Popping back later for a final wee, at least one those questions were answered. By the till in the shop was a huge CB setup so that makeup lady could chat to truckers all night. Presumably her siren call of 24 hour restaurant service might bring the right man within reach sometime. The mike was attached to the ceiling with a bungee strap. It had a jolly red bow on it. I should add that both makeup lady and her (admirably coiffed) sidekick were utterly charming, especially when the combination of exhaustion, ill-advised late-night BLT and grotty bathroom had me throwing up for quite some time the following morning. I probably looked the least likely trucker they had ever seen, especially after having turned green, but they refused payment for my reviving coffee with a “merry Christmas” that I actually managed to understand.

The blizzard began just south of Detroit. The roads deteriorated for hours as we took it in turns to fight our way home. The race to get Dave back to his loved ones in time for Christmas began to resemble a crummy country song with dead dogs in the next verse. But we made it. And he says I’m trained now. There will be a short blogging interval while I undergo a final test drive to see if I really can graduate from apprentice to real live trucker. In the meantime, Merry Christmas and thank you for reading, following and telling your pals. I promise there will be photos next year if they keep me.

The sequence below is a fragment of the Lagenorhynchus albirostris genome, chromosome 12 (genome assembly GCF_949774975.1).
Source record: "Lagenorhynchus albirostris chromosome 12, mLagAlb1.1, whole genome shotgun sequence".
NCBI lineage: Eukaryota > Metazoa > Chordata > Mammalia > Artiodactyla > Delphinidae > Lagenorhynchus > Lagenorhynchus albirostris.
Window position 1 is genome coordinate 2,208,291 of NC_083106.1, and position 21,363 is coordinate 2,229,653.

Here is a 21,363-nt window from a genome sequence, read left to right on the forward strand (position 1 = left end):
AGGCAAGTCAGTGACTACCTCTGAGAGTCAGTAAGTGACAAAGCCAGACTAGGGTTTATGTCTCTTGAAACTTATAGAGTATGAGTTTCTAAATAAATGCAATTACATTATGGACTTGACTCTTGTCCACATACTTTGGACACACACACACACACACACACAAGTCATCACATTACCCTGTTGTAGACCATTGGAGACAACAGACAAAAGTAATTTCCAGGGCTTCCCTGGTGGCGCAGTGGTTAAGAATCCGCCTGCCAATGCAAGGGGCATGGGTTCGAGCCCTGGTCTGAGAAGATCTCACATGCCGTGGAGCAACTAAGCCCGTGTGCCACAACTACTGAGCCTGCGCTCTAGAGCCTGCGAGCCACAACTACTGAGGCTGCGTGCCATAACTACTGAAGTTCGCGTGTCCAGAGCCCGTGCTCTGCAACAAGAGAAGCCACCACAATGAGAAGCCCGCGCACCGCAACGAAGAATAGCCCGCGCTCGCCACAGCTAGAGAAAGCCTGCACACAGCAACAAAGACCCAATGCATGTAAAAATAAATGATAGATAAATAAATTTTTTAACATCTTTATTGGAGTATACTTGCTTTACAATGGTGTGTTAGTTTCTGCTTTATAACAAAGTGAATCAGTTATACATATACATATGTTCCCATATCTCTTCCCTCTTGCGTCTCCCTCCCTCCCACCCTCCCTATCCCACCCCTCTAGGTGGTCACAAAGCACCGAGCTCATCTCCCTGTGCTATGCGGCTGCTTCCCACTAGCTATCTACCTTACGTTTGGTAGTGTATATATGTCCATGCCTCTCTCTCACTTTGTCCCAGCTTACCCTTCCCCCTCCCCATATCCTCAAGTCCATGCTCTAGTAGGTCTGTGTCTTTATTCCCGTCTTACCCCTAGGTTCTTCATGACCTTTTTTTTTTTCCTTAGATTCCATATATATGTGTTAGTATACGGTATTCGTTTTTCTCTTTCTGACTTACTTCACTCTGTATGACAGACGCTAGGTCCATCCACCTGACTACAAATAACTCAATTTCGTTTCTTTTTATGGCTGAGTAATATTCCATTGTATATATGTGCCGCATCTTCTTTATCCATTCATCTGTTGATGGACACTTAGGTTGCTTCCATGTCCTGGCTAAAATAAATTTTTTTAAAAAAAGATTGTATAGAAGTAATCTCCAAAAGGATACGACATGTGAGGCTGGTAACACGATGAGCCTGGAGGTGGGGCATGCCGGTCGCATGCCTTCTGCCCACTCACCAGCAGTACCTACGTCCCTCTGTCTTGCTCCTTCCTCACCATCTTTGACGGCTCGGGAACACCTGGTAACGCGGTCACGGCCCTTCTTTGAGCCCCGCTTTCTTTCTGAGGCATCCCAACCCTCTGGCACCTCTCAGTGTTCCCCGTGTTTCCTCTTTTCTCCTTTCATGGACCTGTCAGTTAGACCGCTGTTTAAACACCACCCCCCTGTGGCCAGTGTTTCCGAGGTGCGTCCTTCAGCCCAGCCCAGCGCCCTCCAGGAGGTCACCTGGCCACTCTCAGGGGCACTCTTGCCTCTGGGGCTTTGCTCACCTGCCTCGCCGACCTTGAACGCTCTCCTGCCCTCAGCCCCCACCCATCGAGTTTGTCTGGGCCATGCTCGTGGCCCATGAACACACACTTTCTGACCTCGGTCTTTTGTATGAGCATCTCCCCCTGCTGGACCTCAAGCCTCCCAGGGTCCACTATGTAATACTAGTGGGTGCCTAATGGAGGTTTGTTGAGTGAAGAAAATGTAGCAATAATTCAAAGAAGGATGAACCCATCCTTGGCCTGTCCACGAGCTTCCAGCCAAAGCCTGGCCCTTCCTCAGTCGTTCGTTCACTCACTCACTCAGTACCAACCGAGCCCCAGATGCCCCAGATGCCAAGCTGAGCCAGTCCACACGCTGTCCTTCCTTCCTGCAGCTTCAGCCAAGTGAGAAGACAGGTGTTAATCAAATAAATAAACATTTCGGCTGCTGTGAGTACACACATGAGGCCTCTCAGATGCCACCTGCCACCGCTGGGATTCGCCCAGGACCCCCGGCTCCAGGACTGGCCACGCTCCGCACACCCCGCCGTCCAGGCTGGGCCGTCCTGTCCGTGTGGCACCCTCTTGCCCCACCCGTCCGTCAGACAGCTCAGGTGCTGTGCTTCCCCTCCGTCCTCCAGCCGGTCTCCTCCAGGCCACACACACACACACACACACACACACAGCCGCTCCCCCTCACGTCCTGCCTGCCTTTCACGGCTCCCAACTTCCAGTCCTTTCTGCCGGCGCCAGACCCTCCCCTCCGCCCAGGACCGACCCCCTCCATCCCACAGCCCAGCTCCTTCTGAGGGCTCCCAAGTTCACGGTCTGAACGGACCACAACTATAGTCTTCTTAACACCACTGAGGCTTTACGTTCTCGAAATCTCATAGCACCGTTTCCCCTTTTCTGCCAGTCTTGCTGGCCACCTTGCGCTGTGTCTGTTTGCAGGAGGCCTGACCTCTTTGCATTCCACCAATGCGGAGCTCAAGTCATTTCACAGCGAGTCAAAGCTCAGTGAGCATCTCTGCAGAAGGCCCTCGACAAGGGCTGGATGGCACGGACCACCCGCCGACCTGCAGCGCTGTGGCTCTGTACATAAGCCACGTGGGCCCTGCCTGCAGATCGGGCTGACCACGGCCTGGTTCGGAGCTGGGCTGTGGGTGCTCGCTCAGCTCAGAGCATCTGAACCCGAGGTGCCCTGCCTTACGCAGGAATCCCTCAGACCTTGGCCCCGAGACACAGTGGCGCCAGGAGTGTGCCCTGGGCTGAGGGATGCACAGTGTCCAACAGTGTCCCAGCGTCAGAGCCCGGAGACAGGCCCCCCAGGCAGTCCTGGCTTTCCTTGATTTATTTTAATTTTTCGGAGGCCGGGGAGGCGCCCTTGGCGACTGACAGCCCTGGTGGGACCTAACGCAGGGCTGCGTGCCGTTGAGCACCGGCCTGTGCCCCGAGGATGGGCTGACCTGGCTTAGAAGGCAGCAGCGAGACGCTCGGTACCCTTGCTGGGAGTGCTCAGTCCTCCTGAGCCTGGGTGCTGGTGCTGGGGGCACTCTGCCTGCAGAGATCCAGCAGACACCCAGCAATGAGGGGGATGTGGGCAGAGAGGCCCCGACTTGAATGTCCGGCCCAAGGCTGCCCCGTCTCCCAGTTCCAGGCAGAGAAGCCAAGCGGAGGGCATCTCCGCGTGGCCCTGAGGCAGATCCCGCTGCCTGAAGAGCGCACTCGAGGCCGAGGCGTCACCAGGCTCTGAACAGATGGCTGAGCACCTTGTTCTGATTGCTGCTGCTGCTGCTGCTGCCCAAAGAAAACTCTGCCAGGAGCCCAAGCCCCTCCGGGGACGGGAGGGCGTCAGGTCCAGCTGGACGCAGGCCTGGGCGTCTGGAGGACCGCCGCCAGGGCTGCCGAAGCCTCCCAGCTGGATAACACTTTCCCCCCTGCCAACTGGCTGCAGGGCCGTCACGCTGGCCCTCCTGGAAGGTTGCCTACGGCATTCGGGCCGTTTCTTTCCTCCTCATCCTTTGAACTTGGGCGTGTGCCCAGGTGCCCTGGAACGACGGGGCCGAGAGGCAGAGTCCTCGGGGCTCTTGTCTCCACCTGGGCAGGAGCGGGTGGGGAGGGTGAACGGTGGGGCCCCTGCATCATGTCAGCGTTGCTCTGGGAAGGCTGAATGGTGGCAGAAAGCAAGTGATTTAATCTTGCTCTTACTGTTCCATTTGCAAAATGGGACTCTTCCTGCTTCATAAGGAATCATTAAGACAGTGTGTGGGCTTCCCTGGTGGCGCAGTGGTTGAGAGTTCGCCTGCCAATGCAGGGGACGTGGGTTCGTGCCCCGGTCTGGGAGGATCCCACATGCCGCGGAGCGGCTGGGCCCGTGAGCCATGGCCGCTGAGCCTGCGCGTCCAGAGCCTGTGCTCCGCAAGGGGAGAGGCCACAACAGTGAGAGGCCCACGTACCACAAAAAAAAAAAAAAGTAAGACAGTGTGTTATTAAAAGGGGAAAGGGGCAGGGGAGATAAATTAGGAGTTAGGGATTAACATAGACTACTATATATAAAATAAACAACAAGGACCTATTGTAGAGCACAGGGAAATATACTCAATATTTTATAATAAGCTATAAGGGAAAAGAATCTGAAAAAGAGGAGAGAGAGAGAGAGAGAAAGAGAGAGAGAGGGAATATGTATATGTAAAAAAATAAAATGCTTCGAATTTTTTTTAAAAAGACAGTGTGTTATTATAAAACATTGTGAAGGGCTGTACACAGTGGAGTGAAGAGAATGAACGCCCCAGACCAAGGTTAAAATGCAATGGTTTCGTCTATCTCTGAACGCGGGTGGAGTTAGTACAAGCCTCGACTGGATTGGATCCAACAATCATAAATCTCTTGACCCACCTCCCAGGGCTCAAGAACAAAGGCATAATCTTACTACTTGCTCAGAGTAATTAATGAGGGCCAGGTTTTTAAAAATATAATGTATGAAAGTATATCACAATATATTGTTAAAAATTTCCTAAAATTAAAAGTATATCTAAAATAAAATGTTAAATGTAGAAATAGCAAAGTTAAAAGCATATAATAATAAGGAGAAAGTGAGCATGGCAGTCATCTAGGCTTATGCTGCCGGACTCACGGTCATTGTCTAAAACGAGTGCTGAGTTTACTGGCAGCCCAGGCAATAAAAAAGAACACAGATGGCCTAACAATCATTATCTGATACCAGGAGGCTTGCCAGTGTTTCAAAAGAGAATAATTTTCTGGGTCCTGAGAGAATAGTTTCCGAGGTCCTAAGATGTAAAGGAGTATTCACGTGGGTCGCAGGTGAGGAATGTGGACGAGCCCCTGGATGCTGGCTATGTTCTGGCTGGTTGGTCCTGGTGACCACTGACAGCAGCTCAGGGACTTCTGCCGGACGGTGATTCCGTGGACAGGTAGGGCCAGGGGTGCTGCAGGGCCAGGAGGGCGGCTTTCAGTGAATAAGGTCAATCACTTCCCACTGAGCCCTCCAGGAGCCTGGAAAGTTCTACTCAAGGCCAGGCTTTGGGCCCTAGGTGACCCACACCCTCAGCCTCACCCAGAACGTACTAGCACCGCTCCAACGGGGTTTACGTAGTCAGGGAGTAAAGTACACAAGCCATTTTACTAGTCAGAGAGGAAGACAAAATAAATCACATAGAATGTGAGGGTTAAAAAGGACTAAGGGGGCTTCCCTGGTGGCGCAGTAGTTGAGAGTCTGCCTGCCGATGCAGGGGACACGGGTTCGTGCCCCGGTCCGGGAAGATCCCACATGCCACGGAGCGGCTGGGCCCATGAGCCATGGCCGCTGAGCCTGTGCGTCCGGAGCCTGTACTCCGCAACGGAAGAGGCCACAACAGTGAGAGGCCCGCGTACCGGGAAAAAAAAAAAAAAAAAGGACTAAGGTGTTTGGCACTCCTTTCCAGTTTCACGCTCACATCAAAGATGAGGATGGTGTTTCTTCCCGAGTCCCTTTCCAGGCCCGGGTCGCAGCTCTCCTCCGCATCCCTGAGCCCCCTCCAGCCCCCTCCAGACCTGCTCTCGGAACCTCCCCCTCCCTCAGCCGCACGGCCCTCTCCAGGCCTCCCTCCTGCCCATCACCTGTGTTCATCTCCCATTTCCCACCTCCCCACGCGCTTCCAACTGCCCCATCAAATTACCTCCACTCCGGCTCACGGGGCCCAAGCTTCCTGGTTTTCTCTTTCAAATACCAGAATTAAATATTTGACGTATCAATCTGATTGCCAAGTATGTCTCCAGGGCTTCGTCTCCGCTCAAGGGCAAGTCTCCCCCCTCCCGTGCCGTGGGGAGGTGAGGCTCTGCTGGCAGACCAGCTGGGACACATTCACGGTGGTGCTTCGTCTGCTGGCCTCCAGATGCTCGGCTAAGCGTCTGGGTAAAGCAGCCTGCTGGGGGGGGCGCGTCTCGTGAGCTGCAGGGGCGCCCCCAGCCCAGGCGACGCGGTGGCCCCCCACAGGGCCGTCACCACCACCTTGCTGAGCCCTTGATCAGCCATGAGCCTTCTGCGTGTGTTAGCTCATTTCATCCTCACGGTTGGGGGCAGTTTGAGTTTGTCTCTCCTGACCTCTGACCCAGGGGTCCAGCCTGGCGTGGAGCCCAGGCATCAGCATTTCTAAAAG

4 comments:

  1. Congratulations on your graduation!

    Will all your driving take you stateside or can you stay in the frozen north at all? And what was the reason for the gutsache? Was it the BLT or something else?

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  2. Looks now like a combination of late-night grease and impending flu.
    The next phase, driving as a team, will probably be more Canadian stuff; bizarrely enough the distances are greater.

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  3. Just found your blog! Weird stuff eh? I was in
    NJ myself for Christmas, and DC before and after.

    We were spared the bad weather, burst water
    mains in MD, and all the other bad things.

    Jerry

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  4. Hi Carolyn, I just finished reading your book, a year on planet Alzheimer.I love the way you write. My sister Ann gave me the book for Christmas and put me onto your blog. I live in Holland and recognised a lot of your problems with adjusting to a foreign country. They use a lot of English words here but say them wrong!!!!
    I can't understand why you choose to go to such a cold place!